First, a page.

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Republican Larry Hogan Is Running For Senate In Maryland

Then-Maryland Gov. Larry Hogan speaks during an interview on Dec. 19, 2022.
Then-Maryland Gov. Larry Hogan speaks during an interview on Dec. 19, 2022.

Then-Maryland Gov. Larry Hogan speaks during an interview on Dec. 19, 2022.

Former Maryland Gov. Larry Hogan (R) is running for Maryland’s open U.S. Senate seat, shaking up what was expected to be a breezy general-election contest for Democrats in a deep blue state.

The two-term governor opted to join the fray on Friday, the deadline to file paperwork to replace retiring Democrat Ben Cardin.

The move solidifies that Hogan, a vocal critic of Republican presidential front-runner Donald Trump, will almost certainly not seek to run for president on No Labels’ third-party ticket. But Hogan’s party affiliation means he will be a steep underdog in the Senate race, even if he’s the only candidate on either side who has previously held statewide office.

Hogan, who was term-limited out of the governor’s position in 2022, was the last Republican elected statewide in Maryland, where Democrats now control the governor’s mansion and both legislative chambers. Hogan’s successor, Democrat Wes Moore, won 64% of the vote in 2022 against a hard-right Republican, Dan Cox.

Hogan opened his announcement video with a callback to his father, the late Rep. Larry Hogan Sr. (R-Md.), who voted to impeach President Richard Nixon in 1974.

“Washington is completely broken because that kind of leadership, that kind of willingness to put country over party, has become far too rare,” Hogan said in the video. “My fellow Marylanders, you know me. For eight years, we proved that the toxic politics that divide our nation need not divide our state.”

Hogan, 67, did not mention Trump in his video, but he’s known for opposing the former president. In a March 2023 New York Times op-ed, Hogan argued it was time for Republicans to ditch Trump. “We cannot afford to have Mr. Trump as our nominee and suffer defeat for the fourth consecutive election cycle,” he wrote.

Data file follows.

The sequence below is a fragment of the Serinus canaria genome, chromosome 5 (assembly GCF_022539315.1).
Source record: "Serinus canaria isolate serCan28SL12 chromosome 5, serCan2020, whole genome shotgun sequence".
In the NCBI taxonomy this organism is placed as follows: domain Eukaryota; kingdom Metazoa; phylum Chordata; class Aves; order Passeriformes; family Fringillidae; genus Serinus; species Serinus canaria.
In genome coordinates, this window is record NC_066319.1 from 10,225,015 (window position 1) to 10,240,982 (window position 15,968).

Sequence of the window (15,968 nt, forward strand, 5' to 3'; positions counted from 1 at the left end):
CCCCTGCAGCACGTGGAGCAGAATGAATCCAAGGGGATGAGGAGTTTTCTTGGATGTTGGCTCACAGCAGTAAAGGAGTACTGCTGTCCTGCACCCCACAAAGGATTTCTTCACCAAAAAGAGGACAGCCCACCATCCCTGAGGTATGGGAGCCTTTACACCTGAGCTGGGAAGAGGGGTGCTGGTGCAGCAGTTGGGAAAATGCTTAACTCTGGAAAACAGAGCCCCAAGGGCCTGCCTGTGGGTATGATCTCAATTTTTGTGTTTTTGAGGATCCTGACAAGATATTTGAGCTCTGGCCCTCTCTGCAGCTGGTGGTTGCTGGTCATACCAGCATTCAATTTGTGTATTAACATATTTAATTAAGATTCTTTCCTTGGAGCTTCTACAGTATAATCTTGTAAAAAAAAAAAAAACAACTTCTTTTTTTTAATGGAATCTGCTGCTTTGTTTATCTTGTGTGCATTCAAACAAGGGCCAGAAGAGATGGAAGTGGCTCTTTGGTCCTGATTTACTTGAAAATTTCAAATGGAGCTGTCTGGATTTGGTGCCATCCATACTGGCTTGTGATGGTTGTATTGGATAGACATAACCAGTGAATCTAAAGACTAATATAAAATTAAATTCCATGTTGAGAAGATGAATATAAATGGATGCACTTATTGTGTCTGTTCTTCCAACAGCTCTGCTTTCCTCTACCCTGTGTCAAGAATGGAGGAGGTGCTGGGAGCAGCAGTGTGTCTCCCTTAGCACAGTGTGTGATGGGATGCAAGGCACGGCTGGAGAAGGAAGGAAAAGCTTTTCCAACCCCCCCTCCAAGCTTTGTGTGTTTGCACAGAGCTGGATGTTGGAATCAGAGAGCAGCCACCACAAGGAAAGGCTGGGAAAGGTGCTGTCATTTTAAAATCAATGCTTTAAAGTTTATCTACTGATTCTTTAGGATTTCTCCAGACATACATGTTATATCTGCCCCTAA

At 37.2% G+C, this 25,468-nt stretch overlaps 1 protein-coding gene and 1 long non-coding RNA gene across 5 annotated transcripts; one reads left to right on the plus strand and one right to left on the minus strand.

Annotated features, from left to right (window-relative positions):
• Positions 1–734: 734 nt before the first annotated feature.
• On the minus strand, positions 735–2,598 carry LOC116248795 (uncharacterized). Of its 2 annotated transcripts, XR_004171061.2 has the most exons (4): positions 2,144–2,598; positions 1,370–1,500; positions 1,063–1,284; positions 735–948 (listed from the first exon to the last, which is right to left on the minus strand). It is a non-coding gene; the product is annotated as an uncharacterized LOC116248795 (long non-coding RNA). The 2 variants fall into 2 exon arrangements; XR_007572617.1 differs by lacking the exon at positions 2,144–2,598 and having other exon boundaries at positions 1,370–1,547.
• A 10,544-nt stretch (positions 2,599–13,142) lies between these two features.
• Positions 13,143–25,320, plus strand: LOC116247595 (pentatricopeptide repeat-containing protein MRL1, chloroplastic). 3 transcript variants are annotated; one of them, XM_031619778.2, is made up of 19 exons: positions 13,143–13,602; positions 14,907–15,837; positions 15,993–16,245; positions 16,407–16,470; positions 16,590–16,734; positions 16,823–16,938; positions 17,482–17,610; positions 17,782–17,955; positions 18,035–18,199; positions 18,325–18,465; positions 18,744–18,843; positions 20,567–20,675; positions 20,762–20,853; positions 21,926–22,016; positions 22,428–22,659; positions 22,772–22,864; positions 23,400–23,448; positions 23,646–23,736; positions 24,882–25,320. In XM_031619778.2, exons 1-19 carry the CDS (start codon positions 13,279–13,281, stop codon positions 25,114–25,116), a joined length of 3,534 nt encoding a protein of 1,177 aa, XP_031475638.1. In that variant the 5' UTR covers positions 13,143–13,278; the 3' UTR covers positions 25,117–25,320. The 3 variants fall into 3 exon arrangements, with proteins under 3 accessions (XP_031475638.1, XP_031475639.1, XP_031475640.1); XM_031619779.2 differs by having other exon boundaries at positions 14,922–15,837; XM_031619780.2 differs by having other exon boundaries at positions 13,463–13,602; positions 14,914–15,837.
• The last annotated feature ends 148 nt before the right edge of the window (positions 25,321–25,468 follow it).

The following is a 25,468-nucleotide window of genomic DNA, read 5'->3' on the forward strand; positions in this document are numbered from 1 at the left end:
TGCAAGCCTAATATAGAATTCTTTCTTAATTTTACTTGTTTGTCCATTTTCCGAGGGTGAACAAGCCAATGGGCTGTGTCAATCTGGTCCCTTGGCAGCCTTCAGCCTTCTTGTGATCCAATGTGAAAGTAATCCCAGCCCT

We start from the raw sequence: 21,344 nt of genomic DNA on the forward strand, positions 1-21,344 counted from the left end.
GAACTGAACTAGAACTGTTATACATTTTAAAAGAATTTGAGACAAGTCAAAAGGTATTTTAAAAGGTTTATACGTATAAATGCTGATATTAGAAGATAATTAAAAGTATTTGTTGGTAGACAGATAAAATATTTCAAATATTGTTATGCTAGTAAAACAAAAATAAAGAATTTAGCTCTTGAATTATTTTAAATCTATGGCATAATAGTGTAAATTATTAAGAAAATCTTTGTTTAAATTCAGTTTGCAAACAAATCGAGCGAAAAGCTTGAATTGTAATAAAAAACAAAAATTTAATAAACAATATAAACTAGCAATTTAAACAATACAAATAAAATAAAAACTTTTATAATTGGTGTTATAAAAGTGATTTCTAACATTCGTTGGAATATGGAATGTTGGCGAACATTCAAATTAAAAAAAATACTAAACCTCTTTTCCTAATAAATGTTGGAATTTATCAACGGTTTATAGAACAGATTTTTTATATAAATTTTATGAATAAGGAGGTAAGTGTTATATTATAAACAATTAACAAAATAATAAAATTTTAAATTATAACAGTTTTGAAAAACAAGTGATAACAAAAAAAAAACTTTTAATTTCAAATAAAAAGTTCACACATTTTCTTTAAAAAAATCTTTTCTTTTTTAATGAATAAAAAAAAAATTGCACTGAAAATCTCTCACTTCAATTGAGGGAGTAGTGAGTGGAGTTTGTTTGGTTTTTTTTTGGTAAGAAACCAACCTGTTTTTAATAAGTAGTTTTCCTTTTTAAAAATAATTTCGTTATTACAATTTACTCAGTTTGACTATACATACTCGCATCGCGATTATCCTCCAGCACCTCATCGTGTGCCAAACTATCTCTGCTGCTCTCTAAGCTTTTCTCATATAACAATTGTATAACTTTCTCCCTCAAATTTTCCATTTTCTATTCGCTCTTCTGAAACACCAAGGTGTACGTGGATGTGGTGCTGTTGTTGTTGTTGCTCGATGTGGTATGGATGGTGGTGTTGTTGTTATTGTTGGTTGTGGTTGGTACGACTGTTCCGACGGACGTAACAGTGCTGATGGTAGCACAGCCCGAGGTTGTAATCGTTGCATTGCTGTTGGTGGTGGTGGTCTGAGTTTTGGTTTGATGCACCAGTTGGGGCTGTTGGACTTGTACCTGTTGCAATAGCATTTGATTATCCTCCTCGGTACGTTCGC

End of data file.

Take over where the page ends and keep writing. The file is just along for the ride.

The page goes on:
Still, it’s not clear that there’s a path to the Senate, or a place in it, for a Republican who is also a Trump antagonist ― especially with Trump expected to easily win the GOP presidential nomination. The Senate’s most vocal Republican critic of Trump, Utah’s Mitt Romney, is retiring at the end of 2024, opening up an opportunity for a Trumpier Republican in that state and potentially leaving behind a dearth of anti-Trump conservatives in the upper chamber.

Hogan’s announcement Friday hit on the ubiquitous campaign theme of curing Washington gridlock. “The politicians in Washington seem to be more interested in arguing than in actually getting anything done,” he said in his video.

Hogan doesn’t face major opposition in the GOP primary, but his entry sets up an expensive general-election battle for Cardin’s seat.

In the Democratic primary, Rep. David Trone, the owner of Total Wine & More, has already spent more than $23 million in the race against Prince George’s County executive Angela Alsobrooks, who has managed to consolidate institutional Democratic support. Hogan’s entry means that Trone and national Democrats may have to spend millions more to keep the seat in Democratic hands.

“Larry Hogan’s candidacy is nothing but a desperate attempt to return Mitch McConnell and Donald Trump to power and give them the deciding vote to ban abortion nationwide, suppress votes across the country, and give massive tax cuts to the wealthiest Americans,” Trone said in a statement that suggests Democrats intend to hit Hogan hard on the abortion issue in a blue state.

Hogan is running in the May 14 GOP primary against former Maryland Del. Robin Ficker and nurse Lori Friend.

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